Eugene Whong | Radio Free Asia
In 3 cases, the DOJ alleges plots to target U.S.-based Chinese dissidents and disrupt their activities.
The Department of Justice (DOJ) on Wednesday accused five people of attempting to suppress criticism of the Chinese government, including by trying to thwart the campaign of a candidate for Congress.
In three separate cases unveiled on Wednesday, government prosecutors allege several plots to undercut criticism of China on U.S. soil. The allegations include considering physically assaulting the congressional candidate; attempting to bribe U.S. tax officials in exchange for information about an advocate for democratic reform in China; and spying on members of the U.S.-based Chinese dissident community.
“This activity is antithetical to fundamental American values, and we will not tolerate it when it violates U.S. law,” Matthew Olsen, the assistant attorney general leading the DOJ’s National Security Division, said in a statement.
“The Department of Justice will defend the rights of Americans and those who come to live, work and study in the United States. We will not allow any foreign government to impede their freedom of speech, to deny them the protection of our laws or to threaten their safety or the safety of their families.”
The first case alleges that Qiming Lin, 59, of China, an agent of China’s Ministry of State Security, hired a private investigator in New York to disrupt the campaign of a Brooklyn resident and asked the investigator to physically attack him.
The New York Times identified the candidate as Yan Xiong, a student leader during the 1989 Tiananmen Square protests who has been an outspoken critic of the Chinese government. After naturalizing as a U.S. citizen, Yan in 2015 participated in pro-democracy protests in Hong Kong. Last year he announced his candidacy to represent Long Island, where he lived at the time, in Congress.
According to the DOJ statement, Lin told the investigator that the security ministry did not want Yan to be elected and asked him to find damaging information about the candidate. If none was available, Lin allegedly suggested manufacturing a scandal by attempting to hire a prostitute to seduce him and then taking clandestine pictures of the encounter.
In December, Lin asked the investigator to consider attacking Yan. The DOJ released a transcript of what it said was a voice message from the state security agent: “Beat him [chuckles], beat him until he cannot run for election. Heh, that’s the-the last resort. You-you think about it. Car accident, [he] will be completely wrecked [chuckles], right?”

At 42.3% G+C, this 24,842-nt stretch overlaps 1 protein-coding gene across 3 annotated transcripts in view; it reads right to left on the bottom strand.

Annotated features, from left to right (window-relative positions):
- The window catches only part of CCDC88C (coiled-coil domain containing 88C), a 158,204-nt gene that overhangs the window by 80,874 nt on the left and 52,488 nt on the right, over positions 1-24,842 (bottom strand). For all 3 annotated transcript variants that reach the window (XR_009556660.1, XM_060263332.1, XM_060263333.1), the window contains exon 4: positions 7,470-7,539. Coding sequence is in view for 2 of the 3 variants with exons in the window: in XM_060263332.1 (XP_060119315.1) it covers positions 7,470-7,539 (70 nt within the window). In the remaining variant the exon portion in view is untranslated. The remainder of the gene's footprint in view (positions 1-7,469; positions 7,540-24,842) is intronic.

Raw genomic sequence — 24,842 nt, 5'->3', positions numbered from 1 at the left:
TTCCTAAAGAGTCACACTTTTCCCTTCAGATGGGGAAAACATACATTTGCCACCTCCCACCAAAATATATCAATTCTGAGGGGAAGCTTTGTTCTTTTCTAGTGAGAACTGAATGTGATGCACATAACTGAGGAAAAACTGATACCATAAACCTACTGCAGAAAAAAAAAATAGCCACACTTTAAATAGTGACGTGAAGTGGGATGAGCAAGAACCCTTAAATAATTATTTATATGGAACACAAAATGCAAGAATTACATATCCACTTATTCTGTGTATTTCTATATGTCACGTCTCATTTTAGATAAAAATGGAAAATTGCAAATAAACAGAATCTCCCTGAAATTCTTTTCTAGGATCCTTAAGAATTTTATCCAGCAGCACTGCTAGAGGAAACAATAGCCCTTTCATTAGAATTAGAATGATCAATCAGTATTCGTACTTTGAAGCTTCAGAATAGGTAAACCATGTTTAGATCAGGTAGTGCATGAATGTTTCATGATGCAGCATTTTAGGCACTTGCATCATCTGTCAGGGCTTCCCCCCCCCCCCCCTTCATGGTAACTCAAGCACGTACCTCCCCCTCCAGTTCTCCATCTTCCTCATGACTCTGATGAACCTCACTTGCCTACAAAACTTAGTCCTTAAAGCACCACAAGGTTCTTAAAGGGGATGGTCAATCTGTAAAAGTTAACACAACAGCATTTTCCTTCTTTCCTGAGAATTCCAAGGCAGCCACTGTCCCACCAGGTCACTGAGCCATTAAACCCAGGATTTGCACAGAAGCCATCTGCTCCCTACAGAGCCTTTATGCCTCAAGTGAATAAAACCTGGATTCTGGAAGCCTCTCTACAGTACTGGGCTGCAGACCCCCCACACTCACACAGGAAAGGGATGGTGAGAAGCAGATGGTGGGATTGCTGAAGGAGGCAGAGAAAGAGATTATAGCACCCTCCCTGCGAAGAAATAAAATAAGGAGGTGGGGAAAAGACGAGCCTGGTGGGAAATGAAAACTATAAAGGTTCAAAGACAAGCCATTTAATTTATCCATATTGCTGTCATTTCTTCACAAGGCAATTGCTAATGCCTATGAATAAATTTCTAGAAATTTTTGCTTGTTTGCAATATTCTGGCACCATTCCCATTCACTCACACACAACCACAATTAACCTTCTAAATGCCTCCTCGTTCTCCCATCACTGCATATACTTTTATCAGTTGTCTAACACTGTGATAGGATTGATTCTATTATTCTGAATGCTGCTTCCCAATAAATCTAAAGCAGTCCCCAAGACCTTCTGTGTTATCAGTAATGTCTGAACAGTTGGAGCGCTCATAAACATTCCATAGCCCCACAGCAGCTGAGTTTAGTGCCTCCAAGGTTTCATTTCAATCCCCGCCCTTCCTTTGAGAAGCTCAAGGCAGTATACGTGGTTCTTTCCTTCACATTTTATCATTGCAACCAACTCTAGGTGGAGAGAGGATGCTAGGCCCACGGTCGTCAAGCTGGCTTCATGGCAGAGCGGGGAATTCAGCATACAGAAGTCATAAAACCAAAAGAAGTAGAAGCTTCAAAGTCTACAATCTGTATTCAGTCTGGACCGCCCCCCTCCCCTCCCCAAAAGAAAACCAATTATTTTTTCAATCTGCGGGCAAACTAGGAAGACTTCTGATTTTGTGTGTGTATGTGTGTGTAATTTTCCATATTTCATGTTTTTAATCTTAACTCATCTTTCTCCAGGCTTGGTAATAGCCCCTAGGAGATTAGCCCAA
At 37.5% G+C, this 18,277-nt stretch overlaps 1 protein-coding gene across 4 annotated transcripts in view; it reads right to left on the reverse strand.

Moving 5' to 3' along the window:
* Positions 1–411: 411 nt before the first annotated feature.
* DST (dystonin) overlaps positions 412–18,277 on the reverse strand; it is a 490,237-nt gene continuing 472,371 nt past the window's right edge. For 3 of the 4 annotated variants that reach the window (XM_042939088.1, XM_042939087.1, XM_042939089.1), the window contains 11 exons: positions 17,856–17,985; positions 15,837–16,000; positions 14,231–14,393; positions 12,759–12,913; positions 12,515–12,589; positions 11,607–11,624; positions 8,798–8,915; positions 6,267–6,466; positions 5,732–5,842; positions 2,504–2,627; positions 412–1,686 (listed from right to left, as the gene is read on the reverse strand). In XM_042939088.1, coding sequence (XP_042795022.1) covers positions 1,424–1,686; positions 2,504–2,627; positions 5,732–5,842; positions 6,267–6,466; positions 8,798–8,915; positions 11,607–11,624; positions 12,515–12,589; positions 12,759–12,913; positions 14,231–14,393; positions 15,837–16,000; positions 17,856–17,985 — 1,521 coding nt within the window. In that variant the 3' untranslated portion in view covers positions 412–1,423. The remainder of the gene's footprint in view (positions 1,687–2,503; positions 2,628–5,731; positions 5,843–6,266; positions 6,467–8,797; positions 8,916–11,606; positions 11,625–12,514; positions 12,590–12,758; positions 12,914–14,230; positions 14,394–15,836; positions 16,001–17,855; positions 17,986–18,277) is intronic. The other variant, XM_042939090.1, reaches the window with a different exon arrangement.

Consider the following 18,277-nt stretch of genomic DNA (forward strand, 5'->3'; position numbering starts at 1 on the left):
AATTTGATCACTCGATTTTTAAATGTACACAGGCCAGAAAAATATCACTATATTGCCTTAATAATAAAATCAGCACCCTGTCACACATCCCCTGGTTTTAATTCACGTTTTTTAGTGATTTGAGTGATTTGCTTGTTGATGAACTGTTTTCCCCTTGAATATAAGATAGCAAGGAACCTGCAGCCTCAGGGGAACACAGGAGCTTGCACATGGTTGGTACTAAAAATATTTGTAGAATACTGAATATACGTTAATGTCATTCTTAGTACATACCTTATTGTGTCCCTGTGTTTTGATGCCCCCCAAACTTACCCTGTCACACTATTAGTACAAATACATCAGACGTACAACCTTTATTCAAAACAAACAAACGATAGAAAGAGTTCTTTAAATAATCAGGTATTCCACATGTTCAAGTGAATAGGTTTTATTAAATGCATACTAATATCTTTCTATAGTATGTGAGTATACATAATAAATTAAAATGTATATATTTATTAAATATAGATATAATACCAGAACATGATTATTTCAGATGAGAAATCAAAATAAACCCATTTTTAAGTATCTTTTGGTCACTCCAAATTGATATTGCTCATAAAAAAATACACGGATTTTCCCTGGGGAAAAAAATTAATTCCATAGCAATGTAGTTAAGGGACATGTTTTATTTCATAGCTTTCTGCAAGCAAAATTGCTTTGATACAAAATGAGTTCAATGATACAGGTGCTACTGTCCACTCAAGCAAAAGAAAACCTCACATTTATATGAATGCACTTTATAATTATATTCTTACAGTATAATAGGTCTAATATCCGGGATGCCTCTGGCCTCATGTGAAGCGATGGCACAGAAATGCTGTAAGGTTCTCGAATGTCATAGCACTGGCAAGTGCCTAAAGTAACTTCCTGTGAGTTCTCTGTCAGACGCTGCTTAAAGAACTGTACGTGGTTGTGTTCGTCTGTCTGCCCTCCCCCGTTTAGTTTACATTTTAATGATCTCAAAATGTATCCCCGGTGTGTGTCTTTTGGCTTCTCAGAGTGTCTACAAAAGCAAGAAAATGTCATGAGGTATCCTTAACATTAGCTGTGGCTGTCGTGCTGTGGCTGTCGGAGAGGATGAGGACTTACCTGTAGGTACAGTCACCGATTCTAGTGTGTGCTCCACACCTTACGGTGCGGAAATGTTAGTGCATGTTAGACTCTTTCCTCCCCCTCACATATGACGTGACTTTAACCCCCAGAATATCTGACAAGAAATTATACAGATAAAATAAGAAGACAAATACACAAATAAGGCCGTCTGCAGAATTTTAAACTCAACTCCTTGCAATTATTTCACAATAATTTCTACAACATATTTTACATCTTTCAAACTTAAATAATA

If convicted, Lin, who remains at large, could face up to 10 years in prison.
The second case is against Shujun Wang, 73, of Queens, who has allegedly been spying on the Chinese diaspora for the security ministry since 2015. Once a visiting scholar and author, he contributed to the formation of a pro-democracy organization in Queens that honors two former Chinese Communist Party leaders who advocated reforms but were removed from power.
Wang allegedly collected information about activists, dissidents and human rights leaders and reported his findings to the Chinese government. He was able to gain their confidence and record information he learned in conversations with the victims, the DOJ said.
“The victims of Wang’s efforts included individuals and groups located in New York City and elsewhere that the PRC considers subversive, such as Hong Kong pro-democracy activists, advocates for Taiwanese independence, and Uyghur and Tibetan activists, both in the United States and abroad,” the DOJ said.
He also denied connections with the PRC government or security ministry during a 2017 interview in Queens, the statement said, but later admitted his crimes to an undercover law enforcement officer.
Authorities arrested Wang in New York on Wednesday. If convicted, he faces 20 years in prison.
The third case accuses Fan “Frank” Liu, 62, of Long Island, Matthew Ziburis, 49, of Oyster Bay, New York, and Qiang “Jason” Sun, 40, of China, with attempting to act as agents of the PRC by bribing tax officials for information about a pro-democracy activist living in the U.S.
Liu heads a New York-based media company and hired Ziburis, a former correctional officer, as a bodyguard. The two allegedly took instructions from Qiang Sun, who is based in China and works at an international technology company.
In another plot, Liu posed as an art dealer interested in buying the works of a dissident, while Ziburis bugged the dissident’s workspace and vehicle. Sun then could spy on the dissident over the internet.
Liu and Ziburis were also arrested Wednesday, and face three charges, two of which could result in sentences of up to five years each. One charge carries a potential 15-year sentence.
The DOJ has previously expressed concern over Chinese government attempts to disrupt activities by dissidents in various communities in the U.S. The Obama administration in 2015 warned China about its agents in the U.S. who attempted to harass Chinese residents.
Relations between Washington and Beijing are at a low point due to China’s close relationship with Russia and Moscow’s invasion of Ukraine, which the U.S. and its allies oppose.